LACK OF SAFETY—Violence against Trans and Non-Binary People: The New York Timesrecently reported on the possibility that we are facing an epidemic of violence against trans people, with a special focus on murders of Black trans women and the fear being sown in trans communities as a result of these murders. Others have proposed there is a hidden epidemic of violence against transmasculine people as victims of domestic abuse, sexual assault, and other forms of gender-based violence, and a gap of resources to assist this population. What is being done to address these epidemics and who is doing this work? Can we expect positive change on this public health crisis any time soon? More narrowly, where does the issue of transgender people in prison stand? How have the social problems of putting trans people in prison for self-defense—and in prison with the wrong gender—progressed in the wake of national attention to Cece McDonald’s case in 2012? What is the place of Black trans people in the Black Lives Matter and/or Say Her Name movements against excessive policing of Black populations and police violence against unarmed Black people?What else?
TRANSGENDER AFFECTS—Trans Optimism vs. Trans Pessimism: Building on the previous prompt, what is the effect of counting these murders and detailing their gruesome horror? In contrast, what about the effect of stories featuring dreamy portraits of trans love? In other words, how do positive and negative cultural narratives about transgender people serve or undercut the interests of the everyday lives of trans and non-binary people? Drawing on scholarly discussions of queer optimism and queer pessimism, as well as Afro-pessimism and Afro-optimism, and never forgetting the purposeful figure of the feminist killjoy, this prompt invites philosophical reflection on trans optimism or trans pessimism, or, more broadly, on the politics and felt-experience of transgender affects. What happens (personally or politically) when we get emotional about trans lives? To what uses can we put these emotions?What else?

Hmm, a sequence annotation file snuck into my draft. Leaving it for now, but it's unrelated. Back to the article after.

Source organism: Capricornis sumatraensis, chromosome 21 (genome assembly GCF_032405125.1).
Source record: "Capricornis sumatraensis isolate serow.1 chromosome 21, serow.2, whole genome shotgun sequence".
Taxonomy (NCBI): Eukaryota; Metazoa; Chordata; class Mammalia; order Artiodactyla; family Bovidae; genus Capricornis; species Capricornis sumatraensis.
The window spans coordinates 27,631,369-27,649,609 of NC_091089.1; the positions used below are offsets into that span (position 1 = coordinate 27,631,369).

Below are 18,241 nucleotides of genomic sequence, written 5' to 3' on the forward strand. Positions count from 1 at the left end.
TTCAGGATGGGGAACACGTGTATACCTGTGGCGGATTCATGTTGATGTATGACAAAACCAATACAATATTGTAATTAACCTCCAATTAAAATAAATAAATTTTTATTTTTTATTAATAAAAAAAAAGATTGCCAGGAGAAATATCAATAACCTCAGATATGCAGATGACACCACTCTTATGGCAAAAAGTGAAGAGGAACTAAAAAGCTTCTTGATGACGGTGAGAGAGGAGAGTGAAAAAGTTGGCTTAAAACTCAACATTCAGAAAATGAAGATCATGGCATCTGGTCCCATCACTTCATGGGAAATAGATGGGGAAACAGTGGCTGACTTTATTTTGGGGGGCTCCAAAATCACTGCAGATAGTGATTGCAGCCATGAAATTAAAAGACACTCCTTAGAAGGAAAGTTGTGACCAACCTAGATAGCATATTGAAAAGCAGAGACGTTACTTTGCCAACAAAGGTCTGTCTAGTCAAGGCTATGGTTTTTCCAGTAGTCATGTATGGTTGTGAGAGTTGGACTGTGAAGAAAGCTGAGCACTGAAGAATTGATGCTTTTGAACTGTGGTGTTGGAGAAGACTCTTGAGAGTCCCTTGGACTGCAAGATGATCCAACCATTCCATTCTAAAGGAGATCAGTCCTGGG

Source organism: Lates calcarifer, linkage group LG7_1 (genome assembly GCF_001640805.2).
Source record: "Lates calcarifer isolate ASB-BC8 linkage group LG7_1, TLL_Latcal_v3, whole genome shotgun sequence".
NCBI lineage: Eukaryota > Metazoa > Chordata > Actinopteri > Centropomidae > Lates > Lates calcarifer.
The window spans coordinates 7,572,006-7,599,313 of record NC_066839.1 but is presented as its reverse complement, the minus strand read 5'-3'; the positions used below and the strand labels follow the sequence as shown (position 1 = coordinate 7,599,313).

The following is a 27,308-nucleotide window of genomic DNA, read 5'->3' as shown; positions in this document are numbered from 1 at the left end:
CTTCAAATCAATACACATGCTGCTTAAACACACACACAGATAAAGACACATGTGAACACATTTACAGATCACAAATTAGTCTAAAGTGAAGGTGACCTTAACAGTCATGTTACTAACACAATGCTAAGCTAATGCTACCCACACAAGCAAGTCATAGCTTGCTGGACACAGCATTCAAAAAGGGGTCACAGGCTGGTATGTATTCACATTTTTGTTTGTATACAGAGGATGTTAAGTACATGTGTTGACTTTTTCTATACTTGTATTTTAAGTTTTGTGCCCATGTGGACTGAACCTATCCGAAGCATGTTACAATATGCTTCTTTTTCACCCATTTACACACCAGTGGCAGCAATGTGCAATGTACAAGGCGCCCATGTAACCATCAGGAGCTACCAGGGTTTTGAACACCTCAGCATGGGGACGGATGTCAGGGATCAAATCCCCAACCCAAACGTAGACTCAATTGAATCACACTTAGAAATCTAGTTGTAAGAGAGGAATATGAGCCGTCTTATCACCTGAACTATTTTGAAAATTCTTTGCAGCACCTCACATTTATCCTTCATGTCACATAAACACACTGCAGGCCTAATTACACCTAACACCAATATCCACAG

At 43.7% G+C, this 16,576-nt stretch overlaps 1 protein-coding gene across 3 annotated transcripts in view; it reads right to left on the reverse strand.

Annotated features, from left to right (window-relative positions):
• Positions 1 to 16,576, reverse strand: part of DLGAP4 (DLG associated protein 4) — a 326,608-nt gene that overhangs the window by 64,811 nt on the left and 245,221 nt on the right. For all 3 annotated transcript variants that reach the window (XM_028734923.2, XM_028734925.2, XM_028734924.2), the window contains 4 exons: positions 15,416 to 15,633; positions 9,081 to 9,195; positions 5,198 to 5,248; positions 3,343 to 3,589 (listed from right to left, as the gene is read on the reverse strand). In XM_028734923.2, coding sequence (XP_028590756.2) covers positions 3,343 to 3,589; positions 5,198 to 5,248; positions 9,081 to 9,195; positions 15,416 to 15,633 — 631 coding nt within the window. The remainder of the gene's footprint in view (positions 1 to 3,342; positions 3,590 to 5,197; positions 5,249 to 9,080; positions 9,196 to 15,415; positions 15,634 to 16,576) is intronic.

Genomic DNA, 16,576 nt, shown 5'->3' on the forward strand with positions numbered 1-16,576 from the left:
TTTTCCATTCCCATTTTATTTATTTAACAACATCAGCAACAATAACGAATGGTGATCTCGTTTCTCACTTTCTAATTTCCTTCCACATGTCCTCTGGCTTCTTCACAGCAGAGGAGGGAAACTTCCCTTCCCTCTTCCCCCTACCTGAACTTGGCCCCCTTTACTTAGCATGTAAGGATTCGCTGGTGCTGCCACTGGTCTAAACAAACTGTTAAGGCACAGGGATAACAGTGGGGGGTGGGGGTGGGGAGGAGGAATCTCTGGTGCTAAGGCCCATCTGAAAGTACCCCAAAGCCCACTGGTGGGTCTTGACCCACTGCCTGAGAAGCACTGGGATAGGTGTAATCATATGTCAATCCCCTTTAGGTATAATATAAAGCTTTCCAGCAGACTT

TRANSGENDER U—Problems and Best Practices in Higher Ed: Are transgender and non-binary students being served well by institutions of higher education? In the classrooms, bathrooms, health services, and residential housing options? Beyond identifying problems, what are some “best practices” in higher ed for this population?What’s the ideal from a trans-inclusive perspective; i.e., what aspirations should universities and colleges be cultivating to improve in this area? Are there affinities to be developed on campus between transgender advocacy and disability advocacy, services, and architectural retro-fitting or universal design?What else?
THE LIST GOES ON: Transgender spirituality; transgender health care, health disparities, well-being, and self-care; transgender art, memoir, realist or speculative fictional literary & film representations; transgender linguistics, the institutionalization of “they,” the rise of pronoun indicators on email signatures and name tags; . . .transgender topics beyond our imaginings . . .